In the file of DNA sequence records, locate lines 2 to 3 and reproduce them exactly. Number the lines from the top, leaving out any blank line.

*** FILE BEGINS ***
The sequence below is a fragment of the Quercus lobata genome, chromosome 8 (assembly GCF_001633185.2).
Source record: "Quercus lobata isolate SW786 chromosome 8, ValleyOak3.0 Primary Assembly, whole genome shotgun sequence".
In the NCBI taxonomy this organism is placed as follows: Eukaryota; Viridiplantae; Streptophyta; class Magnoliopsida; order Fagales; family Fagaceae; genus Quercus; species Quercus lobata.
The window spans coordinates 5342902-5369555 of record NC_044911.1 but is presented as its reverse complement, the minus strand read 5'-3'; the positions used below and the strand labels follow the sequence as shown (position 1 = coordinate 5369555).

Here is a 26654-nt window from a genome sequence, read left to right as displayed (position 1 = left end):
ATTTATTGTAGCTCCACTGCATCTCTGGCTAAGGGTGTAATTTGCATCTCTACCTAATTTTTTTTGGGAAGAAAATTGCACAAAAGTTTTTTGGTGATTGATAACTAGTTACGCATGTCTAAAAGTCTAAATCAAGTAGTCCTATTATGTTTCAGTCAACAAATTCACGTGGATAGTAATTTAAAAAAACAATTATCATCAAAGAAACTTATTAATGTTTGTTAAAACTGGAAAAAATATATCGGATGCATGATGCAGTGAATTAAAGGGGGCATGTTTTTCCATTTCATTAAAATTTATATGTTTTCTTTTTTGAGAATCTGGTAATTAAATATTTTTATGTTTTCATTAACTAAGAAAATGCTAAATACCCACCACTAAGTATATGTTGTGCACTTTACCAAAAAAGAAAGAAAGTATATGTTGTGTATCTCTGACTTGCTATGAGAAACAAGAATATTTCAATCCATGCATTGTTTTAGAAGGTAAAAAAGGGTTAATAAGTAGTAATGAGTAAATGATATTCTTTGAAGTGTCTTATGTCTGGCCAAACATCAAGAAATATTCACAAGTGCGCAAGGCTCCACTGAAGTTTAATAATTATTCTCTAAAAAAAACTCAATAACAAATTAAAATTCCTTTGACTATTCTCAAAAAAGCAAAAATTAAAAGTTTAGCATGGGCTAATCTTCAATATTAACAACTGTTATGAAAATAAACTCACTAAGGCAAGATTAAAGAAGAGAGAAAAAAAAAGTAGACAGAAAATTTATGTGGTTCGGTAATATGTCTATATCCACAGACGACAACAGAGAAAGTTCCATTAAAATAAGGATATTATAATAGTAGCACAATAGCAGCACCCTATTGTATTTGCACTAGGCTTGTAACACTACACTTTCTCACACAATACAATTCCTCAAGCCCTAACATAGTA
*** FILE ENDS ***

Source record: "Quercus lobata isolate SW786 chromosome 8, ValleyOak3.0 Primary Assembly, whole genome shotgun sequence".
In the NCBI taxonomy this organism is placed as follows: Eukaryota; Viridiplantae; Streptophyta; class Magnoliopsida; order Fagales; family Fagaceae; genus Quercus; species Quercus lobata.